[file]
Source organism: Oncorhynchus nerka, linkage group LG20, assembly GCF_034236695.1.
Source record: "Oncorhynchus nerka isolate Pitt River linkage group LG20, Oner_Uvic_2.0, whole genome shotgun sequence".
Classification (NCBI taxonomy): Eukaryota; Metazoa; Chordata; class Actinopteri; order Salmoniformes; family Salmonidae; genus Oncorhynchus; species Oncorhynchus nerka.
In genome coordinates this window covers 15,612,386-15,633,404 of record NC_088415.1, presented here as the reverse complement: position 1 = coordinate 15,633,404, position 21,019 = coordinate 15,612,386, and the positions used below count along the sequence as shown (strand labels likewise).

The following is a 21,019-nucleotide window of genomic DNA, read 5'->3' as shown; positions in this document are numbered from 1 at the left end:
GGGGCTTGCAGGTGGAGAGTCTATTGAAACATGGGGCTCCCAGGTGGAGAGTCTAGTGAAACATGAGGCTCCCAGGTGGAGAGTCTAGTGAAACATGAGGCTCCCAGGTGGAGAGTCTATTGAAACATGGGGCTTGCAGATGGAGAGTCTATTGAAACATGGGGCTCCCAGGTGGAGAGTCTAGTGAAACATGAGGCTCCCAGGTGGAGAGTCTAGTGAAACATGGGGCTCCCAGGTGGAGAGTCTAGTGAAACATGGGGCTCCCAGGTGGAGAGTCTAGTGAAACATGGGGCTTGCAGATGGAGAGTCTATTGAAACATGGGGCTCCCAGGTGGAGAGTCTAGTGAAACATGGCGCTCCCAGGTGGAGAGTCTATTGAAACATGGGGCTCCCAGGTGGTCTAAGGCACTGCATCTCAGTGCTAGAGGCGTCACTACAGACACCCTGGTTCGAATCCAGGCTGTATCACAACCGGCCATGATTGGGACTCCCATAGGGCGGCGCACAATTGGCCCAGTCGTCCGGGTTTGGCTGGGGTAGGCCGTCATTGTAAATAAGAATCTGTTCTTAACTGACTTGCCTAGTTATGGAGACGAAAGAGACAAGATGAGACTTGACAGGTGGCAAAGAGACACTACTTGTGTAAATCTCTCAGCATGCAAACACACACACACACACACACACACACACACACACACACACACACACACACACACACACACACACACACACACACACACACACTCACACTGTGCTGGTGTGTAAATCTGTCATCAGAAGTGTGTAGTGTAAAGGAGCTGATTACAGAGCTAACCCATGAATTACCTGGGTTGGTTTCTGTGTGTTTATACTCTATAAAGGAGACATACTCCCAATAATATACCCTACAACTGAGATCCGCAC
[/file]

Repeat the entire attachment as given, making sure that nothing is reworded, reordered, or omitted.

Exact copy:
Source organism: Oncorhynchus nerka, linkage group LG20, assembly GCF_034236695.1.
Source record: "Oncorhynchus nerka isolate Pitt River linkage group LG20, Oner_Uvic_2.0, whole genome shotgun sequence".
Classification (NCBI taxonomy): Eukaryota; Metazoa; Chordata; class Actinopteri; order Salmoniformes; family Salmonidae; genus Oncorhynchus; species Oncorhynchus nerka.
In genome coordinates this window covers 15,612,386-15,633,404 of record NC_088415.1, presented here as the reverse complement: position 1 = coordinate 15,633,404, position 21,019 = coordinate 15,612,386, and the positions used below count along the sequence as shown (strand labels likewise).

The following is a 21,019-nucleotide window of genomic DNA, read 5'->3' as shown; positions in this document are numbered from 1 at the left end:
GGGGCTTGCAGGTGGAGAGTCTATTGAAACATGGGGCTCCCAGGTGGAGAGTCTAGTGAAACATGAGGCTCCCAGGTGGAGAGTCTAGTGAAACATGAGGCTCCCAGGTGGAGAGTCTATTGAAACATGGGGCTTGCAGATGGAGAGTCTATTGAAACATGGGGCTCCCAGGTGGAGAGTCTAGTGAAACATGAGGCTCCCAGGTGGAGAGTCTAGTGAAACATGGGGCTCCCAGGTGGAGAGTCTAGTGAAACATGGGGCTCCCAGGTGGAGAGTCTAGTGAAACATGGGGCTTGCAGATGGAGAGTCTATTGAAACATGGGGCTCCCAGGTGGAGAGTCTAGTGAAACATGGCGCTCCCAGGTGGAGAGTCTATTGAAACATGGGGCTCCCAGGTGGTCTAAGGCACTGCATCTCAGTGCTAGAGGCGTCACTACAGACACCCTGGTTCGAATCCAGGCTGTATCACAACCGGCCATGATTGGGACTCCCATAGGGCGGCGCACAATTGGCCCAGTCGTCCGGGTTTGGCTGGGGTAGGCCGTCATTGTAAATAAGAATCTGTTCTTAACTGACTTGCCTAGTTATGGAGACGAAAGAGACAAGATGAGACTTGACAGGTGGCAAAGAGACACTACTTGTGTAAATCTCTCAGCATGCAAACACACACACACACACACACACACACACACACACACACACACACACACACACACACACACACACACACACACACACACACACTCACACTGTGCTGGTGTGTAAATCTGTCATCAGAAGTGTGTAGTGTAAAGGAGCTGATTACAGAGCTAACCCATGAATTACCTGGGTTGGTTTCTGTGTGTTTATACTCTATAAAGGAGACATACTCCCAATAATATACCCTACAACTGAGATCCGCAC